Armchair BEA: Introductions First!

Design credit goes to Nina of Nina Reads

This is my second year participating in Armchair BEA and I’m even more excited to participate this year than last year!

For day one of the week-long event, we were asked to introduce ourselves by answering five questions. So here goes….


Q. Please tell us a little bit about yourself: Who are you? How long have you been blogging? Why did you get into blogging?

Well, my name is Rachel. Yes, that’s my real name. Though some people do call me by my blog’s name, Fiktshun. I wasn’t clever enough to come up with a cool online screen name when I started out. And the likelihood is that if I did, I would have forgotten it at some point. So real name it is, and has been.

In the real world I have a full-time job that keeps me busy for ten or more hours a day. I like to go to the movies almost as much as I like reading. And as far as reads go, I have been hooked on so many different genres, but these days it’s mainly young adult and non-YA paranormal/urban fantasy.

I have been blogging for just over a year-and-a-half. Some days it feels like I’ve been doing this for just an instant, other days it feels like decades. I haven’t hit the two year mark quite yet, but it’s coming up and I’m kind of excited about it.

As readers of my blog may already know – so they may want to skip this part – I started this blog in November 2010 in order to be a beta reader for Amanda Hocking’s book Torn. I needed a place to post a review of the book and I just so happened to have a domain name and dormant website that I had originally intended to be a sort of writing/reviewing blog for myself, friends and family. Though I quickly discovered – once I learned how to – that I didn’t particularly like writing reviews and my friends and family weren’t too keen on committing to blogging, so I gave up.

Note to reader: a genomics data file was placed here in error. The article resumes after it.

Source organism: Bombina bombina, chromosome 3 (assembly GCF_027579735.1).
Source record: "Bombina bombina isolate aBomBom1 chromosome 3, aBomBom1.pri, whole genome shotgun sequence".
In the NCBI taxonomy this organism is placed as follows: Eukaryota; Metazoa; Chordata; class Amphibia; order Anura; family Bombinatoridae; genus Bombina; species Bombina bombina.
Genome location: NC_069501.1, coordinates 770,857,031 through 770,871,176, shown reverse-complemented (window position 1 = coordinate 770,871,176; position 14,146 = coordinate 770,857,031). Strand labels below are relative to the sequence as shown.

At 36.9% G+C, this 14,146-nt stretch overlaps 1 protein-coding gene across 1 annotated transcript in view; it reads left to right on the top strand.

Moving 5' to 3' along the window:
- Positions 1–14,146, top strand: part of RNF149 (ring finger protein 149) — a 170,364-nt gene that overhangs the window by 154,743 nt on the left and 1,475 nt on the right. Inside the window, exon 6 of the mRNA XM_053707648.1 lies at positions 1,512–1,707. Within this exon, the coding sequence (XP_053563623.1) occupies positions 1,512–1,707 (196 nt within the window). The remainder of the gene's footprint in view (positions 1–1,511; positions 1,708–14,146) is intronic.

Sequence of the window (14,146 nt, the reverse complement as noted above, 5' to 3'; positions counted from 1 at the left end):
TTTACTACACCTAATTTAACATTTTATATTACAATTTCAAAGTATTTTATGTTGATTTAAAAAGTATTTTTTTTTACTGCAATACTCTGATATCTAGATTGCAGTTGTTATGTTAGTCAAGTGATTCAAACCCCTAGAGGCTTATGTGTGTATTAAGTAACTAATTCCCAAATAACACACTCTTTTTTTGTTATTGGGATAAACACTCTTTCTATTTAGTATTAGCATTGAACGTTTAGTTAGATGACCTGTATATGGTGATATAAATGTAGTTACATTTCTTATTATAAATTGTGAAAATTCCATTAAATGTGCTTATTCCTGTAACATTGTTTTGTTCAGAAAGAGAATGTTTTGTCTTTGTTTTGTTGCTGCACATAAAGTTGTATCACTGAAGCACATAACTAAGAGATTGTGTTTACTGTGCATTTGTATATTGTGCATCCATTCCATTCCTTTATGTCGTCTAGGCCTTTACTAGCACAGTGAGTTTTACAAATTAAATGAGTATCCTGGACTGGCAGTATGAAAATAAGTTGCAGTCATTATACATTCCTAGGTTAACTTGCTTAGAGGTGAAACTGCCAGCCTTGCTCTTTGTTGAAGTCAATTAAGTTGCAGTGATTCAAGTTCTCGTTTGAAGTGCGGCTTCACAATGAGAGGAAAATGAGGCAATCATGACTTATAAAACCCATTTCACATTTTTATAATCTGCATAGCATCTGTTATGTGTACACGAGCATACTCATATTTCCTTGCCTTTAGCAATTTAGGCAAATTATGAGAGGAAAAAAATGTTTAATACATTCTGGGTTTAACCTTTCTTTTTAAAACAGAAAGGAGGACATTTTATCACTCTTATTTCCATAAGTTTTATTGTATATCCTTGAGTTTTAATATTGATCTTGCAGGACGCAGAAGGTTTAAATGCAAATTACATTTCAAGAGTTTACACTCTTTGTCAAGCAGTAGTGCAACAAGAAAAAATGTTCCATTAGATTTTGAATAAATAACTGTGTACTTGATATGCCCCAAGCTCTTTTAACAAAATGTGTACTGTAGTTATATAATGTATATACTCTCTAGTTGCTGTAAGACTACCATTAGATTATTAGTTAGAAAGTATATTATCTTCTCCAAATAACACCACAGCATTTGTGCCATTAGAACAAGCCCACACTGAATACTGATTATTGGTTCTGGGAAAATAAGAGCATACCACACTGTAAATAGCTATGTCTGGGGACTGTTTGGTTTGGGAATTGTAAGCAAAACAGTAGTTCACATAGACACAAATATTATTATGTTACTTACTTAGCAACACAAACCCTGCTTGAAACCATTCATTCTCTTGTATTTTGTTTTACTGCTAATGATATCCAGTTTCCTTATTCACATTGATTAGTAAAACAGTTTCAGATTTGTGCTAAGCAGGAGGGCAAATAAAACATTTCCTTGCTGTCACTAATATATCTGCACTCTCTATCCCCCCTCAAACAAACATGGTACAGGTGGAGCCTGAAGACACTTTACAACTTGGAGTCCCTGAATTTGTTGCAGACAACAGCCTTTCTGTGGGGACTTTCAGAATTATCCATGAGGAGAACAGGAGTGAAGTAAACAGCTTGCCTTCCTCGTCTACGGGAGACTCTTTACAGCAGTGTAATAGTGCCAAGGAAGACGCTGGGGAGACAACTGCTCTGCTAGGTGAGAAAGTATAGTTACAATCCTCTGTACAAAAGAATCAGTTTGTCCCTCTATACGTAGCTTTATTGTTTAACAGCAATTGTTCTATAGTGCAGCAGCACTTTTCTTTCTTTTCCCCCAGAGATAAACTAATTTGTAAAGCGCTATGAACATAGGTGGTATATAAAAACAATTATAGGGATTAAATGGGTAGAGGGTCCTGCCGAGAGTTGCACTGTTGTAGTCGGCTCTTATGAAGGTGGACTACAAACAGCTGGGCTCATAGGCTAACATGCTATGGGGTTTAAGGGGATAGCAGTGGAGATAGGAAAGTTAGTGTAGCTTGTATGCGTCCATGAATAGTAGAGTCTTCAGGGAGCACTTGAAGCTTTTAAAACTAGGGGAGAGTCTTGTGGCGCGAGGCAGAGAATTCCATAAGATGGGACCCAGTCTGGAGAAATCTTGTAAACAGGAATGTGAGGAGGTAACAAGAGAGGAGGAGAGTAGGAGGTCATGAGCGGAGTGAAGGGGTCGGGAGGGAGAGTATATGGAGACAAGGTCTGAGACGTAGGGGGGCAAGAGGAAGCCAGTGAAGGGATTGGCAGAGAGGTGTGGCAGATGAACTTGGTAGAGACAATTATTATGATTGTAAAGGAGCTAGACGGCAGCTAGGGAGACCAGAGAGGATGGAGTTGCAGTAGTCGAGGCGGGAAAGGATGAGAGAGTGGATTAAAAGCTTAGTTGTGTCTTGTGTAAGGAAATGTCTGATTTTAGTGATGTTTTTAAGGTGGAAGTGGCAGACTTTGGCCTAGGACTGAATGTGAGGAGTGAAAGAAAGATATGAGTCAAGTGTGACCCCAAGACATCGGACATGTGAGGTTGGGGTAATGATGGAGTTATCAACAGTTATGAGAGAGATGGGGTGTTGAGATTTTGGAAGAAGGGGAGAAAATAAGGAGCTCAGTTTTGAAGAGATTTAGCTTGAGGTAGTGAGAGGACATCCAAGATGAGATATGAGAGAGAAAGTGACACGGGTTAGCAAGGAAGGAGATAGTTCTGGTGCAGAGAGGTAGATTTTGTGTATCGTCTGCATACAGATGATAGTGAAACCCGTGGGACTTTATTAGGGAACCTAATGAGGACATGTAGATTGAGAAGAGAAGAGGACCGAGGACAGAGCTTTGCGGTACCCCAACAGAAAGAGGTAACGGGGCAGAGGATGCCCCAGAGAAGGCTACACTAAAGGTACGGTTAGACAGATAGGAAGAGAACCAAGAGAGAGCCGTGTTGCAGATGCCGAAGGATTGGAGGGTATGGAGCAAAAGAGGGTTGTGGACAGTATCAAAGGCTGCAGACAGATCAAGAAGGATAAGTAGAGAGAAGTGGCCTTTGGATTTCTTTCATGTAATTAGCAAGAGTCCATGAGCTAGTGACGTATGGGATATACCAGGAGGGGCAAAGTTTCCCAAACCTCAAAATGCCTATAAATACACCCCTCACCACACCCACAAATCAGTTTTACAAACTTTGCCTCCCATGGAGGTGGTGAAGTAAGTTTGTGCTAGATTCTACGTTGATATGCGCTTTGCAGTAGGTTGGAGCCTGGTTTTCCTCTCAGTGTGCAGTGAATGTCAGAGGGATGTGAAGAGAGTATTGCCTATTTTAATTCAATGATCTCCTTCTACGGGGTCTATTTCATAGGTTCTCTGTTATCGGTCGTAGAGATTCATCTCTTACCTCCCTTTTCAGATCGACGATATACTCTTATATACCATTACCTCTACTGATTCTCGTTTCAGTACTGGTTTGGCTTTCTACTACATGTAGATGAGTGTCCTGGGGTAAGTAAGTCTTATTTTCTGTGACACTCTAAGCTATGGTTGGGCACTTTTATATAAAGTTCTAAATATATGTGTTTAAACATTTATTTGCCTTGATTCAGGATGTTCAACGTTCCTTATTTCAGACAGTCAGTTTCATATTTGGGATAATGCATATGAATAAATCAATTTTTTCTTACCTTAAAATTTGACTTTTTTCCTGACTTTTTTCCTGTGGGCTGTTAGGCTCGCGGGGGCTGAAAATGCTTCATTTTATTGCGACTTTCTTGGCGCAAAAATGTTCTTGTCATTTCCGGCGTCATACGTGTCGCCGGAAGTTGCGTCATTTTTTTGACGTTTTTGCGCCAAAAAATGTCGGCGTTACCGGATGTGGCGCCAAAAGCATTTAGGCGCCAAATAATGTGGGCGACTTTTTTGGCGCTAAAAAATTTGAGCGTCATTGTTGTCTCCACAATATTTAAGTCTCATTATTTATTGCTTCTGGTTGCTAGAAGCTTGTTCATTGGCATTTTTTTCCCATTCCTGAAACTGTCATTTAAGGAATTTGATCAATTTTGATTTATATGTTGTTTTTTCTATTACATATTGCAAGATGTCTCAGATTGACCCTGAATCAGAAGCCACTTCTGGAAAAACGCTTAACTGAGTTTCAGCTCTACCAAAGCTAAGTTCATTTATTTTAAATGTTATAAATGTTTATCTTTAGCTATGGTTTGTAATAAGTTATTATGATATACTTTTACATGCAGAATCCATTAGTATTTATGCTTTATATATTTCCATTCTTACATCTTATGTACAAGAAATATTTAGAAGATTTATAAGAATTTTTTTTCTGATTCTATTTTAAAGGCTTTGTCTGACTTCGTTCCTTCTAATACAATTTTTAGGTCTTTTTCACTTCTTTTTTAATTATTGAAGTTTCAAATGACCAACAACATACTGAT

But beta reading that book was one of the more exciting experiences I’d had in a long time. And so I decided at that moment to give reviewing one more shot. And I’ve been blogging daily on this blog ever since. And occasionally on the one or two other blogs I’ve managed to create.


Q. What are you currently reading, or what is your favorite book you have read so far in 2012?

I am currently reading a couple different books. I have been devouring the Chicagoland Vampires series by author Chloe Neill and just finished Hard Bitten, which has torn me to shreds. And which is part of the reason why this post didn’t go up at midnight as planned.

I had intended to start reading The Golden Lily by Richelle Mead, but after the way things ended in Hard Bitten, I just had to start Drink Deep. I am definitely still in shock after what happened so I can’t possibly walk away from that series just yet.

I’m also reading City of Fallen Angels by Cassandra Clare. Finally. Because I’m dying to find out what happens in City of Lost Souls.

As far as favorite books go, though… well, there are already too many to choose just one.